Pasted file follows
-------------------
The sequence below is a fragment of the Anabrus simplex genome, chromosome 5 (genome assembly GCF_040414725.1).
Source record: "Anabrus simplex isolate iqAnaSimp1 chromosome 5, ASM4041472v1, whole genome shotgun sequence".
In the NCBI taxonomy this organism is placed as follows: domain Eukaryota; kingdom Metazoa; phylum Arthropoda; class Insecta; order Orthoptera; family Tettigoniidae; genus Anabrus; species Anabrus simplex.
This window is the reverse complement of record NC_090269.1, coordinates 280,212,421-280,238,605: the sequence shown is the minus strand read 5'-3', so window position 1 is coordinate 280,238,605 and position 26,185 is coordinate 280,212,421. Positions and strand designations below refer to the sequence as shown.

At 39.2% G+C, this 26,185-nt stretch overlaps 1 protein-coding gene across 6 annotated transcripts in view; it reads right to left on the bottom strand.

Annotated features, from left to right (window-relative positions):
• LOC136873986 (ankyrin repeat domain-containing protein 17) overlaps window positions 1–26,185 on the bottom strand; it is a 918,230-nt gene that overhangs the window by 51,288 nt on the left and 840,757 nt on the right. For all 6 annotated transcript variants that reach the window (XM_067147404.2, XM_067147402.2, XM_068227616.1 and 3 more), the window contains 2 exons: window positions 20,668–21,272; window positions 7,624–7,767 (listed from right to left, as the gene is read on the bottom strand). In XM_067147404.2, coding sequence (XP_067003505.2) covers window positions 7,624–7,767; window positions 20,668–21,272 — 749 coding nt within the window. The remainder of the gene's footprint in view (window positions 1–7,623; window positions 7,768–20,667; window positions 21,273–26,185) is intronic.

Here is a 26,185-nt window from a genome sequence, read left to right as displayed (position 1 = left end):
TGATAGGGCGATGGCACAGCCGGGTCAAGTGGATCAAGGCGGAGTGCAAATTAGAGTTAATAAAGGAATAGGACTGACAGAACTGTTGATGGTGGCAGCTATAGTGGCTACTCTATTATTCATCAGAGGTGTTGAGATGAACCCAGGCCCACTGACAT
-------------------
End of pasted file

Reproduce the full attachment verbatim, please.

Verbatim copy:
The sequence below is a fragment of the Anabrus simplex genome, chromosome 5 (genome assembly GCF_040414725.1).
Source record: "Anabrus simplex isolate iqAnaSimp1 chromosome 5, ASM4041472v1, whole genome shotgun sequence".
In the NCBI taxonomy this organism is placed as follows: domain Eukaryota; kingdom Metazoa; phylum Arthropoda; class Insecta; order Orthoptera; family Tettigoniidae; genus Anabrus; species Anabrus simplex.
This window is the reverse complement of record NC_090269.1, coordinates 280,212,421-280,238,605: the sequence shown is the minus strand read 5'-3', so window position 1 is coordinate 280,238,605 and position 26,185 is coordinate 280,212,421. Positions and strand designations below refer to the sequence as shown.

At 39.2% G+C, this 26,185-nt stretch overlaps 1 protein-coding gene across 6 annotated transcripts in view; it reads right to left on the bottom strand.

Annotated features, from left to right (window-relative positions):
• LOC136873986 (ankyrin repeat domain-containing protein 17) overlaps window positions 1–26,185 on the bottom strand; it is a 918,230-nt gene that overhangs the window by 51,288 nt on the left and 840,757 nt on the right. For all 6 annotated transcript variants that reach the window (XM_067147404.2, XM_067147402.2, XM_068227616.1 and 3 more), the window contains 2 exons: window positions 20,668–21,272; window positions 7,624–7,767 (listed from right to left, as the gene is read on the bottom strand). In XM_067147404.2, coding sequence (XP_067003505.2) covers window positions 7,624–7,767; window positions 20,668–21,272 — 749 coding nt within the window. The remainder of the gene's footprint in view (window positions 1–7,623; window positions 7,768–20,667; window positions 21,273–26,185) is intronic.

Here is a 26,185-nt window from a genome sequence, read left to right as displayed (position 1 = left end):
TGATAGGGCGATGGCACAGCCGGGTCAAGTGGATCAAGGCGGAGTGCAAATTAGAGTTAATAAAGGAATAGGACTGACAGAACTGTTGATGGTGGCAGCTATAGTGGCTACTCTATTATTCATCAGAGGTGTTGAGATGAACCCAGGCCCACTGACAT